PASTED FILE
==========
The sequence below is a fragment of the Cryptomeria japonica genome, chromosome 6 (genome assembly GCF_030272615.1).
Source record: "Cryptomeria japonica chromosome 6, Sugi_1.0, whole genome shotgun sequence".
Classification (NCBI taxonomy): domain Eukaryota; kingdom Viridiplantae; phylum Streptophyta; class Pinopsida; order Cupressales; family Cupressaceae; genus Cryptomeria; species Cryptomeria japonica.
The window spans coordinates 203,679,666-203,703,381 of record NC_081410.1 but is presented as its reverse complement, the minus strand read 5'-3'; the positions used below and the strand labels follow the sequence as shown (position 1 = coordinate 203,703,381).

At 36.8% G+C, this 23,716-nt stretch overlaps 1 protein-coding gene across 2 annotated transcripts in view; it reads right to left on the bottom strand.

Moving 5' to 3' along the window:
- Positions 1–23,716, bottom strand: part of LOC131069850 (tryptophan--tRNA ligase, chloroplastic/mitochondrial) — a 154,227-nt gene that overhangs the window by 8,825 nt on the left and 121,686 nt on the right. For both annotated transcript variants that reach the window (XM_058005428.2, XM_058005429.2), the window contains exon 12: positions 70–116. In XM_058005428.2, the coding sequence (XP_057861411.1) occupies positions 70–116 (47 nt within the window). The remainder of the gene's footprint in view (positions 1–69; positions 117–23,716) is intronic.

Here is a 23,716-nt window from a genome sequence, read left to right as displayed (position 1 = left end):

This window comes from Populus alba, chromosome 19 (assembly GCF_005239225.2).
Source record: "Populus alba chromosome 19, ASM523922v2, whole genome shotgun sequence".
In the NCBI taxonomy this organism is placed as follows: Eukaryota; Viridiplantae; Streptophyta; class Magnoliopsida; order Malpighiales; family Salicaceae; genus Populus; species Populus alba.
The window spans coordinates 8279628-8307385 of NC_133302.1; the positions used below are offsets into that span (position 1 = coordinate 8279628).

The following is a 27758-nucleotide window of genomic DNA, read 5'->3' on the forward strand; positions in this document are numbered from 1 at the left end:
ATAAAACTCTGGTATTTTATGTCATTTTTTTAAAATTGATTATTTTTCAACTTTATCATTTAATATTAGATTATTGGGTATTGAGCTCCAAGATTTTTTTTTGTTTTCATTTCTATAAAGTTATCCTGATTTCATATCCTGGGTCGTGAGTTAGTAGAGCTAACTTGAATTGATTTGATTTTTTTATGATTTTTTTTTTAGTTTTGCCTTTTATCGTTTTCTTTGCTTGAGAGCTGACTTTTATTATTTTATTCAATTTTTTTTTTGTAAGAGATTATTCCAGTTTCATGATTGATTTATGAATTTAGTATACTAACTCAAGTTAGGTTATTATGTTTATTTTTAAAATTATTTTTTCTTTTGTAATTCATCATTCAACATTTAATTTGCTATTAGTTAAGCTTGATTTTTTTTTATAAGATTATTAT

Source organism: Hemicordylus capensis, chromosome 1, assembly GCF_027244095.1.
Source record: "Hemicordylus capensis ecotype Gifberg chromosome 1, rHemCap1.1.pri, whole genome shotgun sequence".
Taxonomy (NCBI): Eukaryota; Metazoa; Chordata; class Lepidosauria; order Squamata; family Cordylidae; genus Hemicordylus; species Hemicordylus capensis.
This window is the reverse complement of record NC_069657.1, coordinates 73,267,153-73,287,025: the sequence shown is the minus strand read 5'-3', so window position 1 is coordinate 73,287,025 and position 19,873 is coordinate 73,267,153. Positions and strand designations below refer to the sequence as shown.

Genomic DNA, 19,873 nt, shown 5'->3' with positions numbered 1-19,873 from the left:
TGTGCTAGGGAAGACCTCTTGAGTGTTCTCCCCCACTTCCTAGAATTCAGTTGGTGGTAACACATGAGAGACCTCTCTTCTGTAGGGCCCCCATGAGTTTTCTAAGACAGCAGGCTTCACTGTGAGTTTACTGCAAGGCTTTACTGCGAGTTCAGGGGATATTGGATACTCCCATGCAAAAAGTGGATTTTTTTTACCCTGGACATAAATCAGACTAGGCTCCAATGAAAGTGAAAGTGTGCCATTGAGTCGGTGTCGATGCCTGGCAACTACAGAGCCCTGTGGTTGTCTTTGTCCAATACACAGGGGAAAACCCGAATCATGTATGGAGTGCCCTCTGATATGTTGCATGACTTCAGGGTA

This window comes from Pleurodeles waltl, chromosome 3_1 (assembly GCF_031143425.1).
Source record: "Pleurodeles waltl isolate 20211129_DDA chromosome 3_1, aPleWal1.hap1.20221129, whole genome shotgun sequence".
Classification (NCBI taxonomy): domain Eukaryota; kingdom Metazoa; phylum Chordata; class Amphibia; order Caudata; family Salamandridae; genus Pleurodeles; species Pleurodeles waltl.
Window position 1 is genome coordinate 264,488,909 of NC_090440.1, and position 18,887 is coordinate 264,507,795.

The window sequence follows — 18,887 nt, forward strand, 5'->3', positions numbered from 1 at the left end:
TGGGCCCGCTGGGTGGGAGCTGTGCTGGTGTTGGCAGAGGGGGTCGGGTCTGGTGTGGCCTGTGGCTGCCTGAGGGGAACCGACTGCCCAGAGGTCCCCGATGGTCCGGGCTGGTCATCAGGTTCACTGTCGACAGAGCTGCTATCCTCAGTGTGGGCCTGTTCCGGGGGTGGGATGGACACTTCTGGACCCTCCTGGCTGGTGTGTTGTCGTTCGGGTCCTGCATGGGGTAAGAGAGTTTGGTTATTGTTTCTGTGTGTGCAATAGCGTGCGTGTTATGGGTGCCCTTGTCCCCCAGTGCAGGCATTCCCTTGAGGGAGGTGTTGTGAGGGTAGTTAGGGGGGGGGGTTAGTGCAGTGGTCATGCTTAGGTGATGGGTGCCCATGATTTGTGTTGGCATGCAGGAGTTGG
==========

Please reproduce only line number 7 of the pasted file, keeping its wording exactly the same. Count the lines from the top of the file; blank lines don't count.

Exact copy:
- Positions 1–23,716, bottom strand: part of LOC131069850 (tryptophan--tRNA ligase, chloroplastic/mitochondrial) — a 154,227-nt gene that overhangs the window by 8,825 nt on the left and 121,686 nt on the right. For both annotated transcript variants that reach the window (XM_058005428.2, XM_058005429.2), the window contains exon 12: positions 70–116. In XM_058005428.2, the coding sequence (XP_057861411.1) occupies positions 70–116 (47 nt within the window). The remainder of the gene's footprint in view (positions 1–69; positions 117–23,716) is intronic.